How Climate Groups Can Influence Local Government

 How Climate Groups Can Influence Local Government

Recorded Wednesday January 19th, 7:00 PM

The first of our four Round Tables focused on empowering the community to become engaged at the local level. Topics included lobbying, relationship building with like-minded groups and individuals, and understanding how to work with council members and staff.

With presenters:

The session was be moderated by Deb Morrison who is a climate and anti-oppression activist, scientist, learning scientist, educator, mother, locally elected official, and many other things besides.

Local Government Resources

Browse our library of resources authored or compiled in the run up to the 2022 local government relations.

Municipal Climate Motion Database from Climate Caucus

Check out this Municipal Climate Motion Database put together by our friends at Climate Caucus. The database is an index of motions, some passed and others proposed, from across Canada. They include ready to move motions that could be proposed in your municipal or local government with links to supporting news articles and research.

Infiltration Manual

In Canada, municipalities account for over 50% of the national greenhouse gas emissions (Source: Federation of Canadian Municipalities). This underlines the undeniable need for local climate action. But let’s face it, municipal government structures can be daunting. Breaking them down, however, makes it easier to find openings for action.

The Infiltration Manual aims to demystify municipal governance structures and provide youth with practical knowledge and tools on how to take climate action at the local level. It covers a range of topics, including:

  • An overview of the structure of municipal government
  • A roadmap on how to gather community support
  • Tips on how to present an initiative to Council
  • A variety of email, meeting, and petition templates

This manual is divided into four sections, each composed of several modules that serve as your go-to guide for all municipal government and climate action questions. Interspersed throughout the manual are examples and insider tips. Use the table of contents to skip to the modules most relevant to you.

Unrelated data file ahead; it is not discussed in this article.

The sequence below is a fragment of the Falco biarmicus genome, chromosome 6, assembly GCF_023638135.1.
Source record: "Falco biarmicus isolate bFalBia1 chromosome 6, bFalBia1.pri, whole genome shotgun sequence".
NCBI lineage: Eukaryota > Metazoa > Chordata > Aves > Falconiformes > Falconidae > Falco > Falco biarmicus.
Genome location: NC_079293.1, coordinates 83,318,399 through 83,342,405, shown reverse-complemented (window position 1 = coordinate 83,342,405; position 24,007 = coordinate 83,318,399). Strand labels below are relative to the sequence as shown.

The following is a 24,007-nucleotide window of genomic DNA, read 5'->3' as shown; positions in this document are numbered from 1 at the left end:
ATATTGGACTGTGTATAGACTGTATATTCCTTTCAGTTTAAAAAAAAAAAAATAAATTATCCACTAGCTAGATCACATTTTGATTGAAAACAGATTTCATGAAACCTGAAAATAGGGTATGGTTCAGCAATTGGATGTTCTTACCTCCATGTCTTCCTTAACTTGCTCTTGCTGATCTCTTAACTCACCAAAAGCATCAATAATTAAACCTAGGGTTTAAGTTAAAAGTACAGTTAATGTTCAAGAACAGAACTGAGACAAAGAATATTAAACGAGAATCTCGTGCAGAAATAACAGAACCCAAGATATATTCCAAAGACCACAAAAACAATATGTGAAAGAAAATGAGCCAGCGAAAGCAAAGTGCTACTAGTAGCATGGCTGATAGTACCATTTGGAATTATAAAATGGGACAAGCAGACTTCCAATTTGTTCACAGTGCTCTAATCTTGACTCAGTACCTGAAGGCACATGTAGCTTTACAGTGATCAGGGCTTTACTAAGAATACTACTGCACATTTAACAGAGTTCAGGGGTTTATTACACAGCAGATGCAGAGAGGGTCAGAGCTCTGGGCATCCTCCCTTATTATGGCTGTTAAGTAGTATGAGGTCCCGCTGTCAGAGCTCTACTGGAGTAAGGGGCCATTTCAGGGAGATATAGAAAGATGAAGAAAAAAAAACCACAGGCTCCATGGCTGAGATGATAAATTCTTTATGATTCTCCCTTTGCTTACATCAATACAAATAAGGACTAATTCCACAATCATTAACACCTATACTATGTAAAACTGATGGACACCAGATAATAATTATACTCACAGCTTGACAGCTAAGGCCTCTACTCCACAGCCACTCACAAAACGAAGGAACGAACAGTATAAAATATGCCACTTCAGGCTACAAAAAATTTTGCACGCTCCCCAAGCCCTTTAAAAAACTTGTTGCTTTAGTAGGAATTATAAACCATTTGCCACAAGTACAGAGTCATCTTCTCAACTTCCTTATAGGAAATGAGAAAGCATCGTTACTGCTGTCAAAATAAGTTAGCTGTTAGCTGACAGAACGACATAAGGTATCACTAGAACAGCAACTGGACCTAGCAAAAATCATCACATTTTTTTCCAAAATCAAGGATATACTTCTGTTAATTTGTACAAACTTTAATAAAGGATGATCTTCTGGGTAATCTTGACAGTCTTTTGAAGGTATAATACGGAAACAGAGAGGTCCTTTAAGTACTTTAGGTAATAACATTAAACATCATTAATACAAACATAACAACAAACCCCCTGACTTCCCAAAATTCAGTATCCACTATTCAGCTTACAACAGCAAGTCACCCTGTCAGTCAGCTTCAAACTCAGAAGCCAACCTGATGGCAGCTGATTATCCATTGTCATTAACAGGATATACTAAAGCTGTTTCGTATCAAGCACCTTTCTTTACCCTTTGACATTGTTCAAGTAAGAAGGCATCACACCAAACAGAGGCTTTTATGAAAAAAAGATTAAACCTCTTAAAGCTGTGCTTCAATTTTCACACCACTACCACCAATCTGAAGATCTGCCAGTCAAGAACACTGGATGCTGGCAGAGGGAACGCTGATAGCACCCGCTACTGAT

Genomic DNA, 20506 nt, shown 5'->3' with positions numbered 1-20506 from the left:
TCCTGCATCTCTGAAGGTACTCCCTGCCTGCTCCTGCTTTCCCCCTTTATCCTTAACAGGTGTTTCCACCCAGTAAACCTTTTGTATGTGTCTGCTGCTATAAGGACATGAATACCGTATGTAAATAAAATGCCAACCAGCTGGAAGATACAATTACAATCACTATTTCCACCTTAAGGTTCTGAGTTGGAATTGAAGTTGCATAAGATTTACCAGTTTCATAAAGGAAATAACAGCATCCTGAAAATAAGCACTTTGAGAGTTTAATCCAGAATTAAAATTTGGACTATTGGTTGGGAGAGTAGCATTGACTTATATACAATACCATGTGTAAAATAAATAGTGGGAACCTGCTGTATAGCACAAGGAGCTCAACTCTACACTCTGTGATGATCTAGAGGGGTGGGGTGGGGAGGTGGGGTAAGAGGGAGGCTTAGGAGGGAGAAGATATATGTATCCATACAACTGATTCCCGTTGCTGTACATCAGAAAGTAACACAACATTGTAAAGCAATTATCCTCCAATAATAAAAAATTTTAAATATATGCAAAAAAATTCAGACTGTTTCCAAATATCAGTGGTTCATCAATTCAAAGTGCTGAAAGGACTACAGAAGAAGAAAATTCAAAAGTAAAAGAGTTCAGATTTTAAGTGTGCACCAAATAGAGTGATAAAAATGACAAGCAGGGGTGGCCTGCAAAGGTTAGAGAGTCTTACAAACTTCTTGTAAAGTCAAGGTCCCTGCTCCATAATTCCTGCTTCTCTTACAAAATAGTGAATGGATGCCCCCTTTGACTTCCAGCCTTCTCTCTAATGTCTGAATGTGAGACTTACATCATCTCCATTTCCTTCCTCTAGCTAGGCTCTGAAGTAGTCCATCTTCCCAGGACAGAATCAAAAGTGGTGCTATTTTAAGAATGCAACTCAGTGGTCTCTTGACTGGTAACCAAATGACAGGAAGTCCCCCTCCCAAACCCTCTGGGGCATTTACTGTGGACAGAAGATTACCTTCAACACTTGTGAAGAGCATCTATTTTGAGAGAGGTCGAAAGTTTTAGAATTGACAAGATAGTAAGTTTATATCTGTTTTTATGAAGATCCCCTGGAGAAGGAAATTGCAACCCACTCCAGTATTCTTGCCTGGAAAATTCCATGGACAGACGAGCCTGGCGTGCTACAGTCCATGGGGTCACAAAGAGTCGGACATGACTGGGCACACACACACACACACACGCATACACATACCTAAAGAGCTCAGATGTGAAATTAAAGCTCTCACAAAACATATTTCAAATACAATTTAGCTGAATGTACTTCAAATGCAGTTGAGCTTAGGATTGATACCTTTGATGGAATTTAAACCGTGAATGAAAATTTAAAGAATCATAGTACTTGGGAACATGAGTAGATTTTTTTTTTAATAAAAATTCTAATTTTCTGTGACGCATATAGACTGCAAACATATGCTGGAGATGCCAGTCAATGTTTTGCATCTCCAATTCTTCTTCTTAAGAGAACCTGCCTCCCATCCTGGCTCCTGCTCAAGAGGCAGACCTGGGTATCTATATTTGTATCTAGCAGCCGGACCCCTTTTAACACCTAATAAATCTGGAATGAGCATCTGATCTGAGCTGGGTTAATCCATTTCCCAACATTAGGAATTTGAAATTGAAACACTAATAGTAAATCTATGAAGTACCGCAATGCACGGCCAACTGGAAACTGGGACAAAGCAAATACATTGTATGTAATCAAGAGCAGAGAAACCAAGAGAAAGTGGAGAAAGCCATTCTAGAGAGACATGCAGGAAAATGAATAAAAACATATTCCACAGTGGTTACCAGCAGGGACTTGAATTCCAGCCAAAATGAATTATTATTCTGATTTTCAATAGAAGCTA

Local Government in British Columbia

Local Government in British Columbia presents a description of the organization and operation of local governments in the province, ranging from improvement districts serving small groups of residents, through municipalities and school districts of various sizes, to complex regional administrations such as the Greater Vancouver Regional District (GVRD) now referred to as Metro Vancouver. The purpose of this book is to enable the citizens of British Columbia to understand the councils, boards, and trusteeships that govern the provision of local services, and to assist elected and appointed officials in their efforts to serve the public more effectively. It is also used as a text in university and college courses.

As with previous editions, the focus is on how local governments are organized and have evolved to finance and deliver services. To complement the historical perspective, scholarly research is also used to set a theme for evaluating any complex multifaceted governmental system. Every effort has been made to ensure that the information is up to date but, as with any large and complex subject, changes may occur at any time.

New Councillor Manual

As a newly elected councillor, what can you do to advance climate justice in your community?

A lot! A growing number of local elected leaders across Canada have made climate justice a priority in their communities. Hundreds of local governments have declared climate emergencies and are pushing for action which aligns with Intergovernmental Panel on Climate Change (IPCC) science. Local governments contribute over 50% of national greenhouse gas emissions. Local government is where climate action is happening.

Be a part of the action in this critical decade – learn how to bring forward effective policy initiatives that will be supported and implemented. In fact, every decision can multisolve for intersecting challenges when viewed through the lenses of ecological limits, rapid decarbonization, and equity.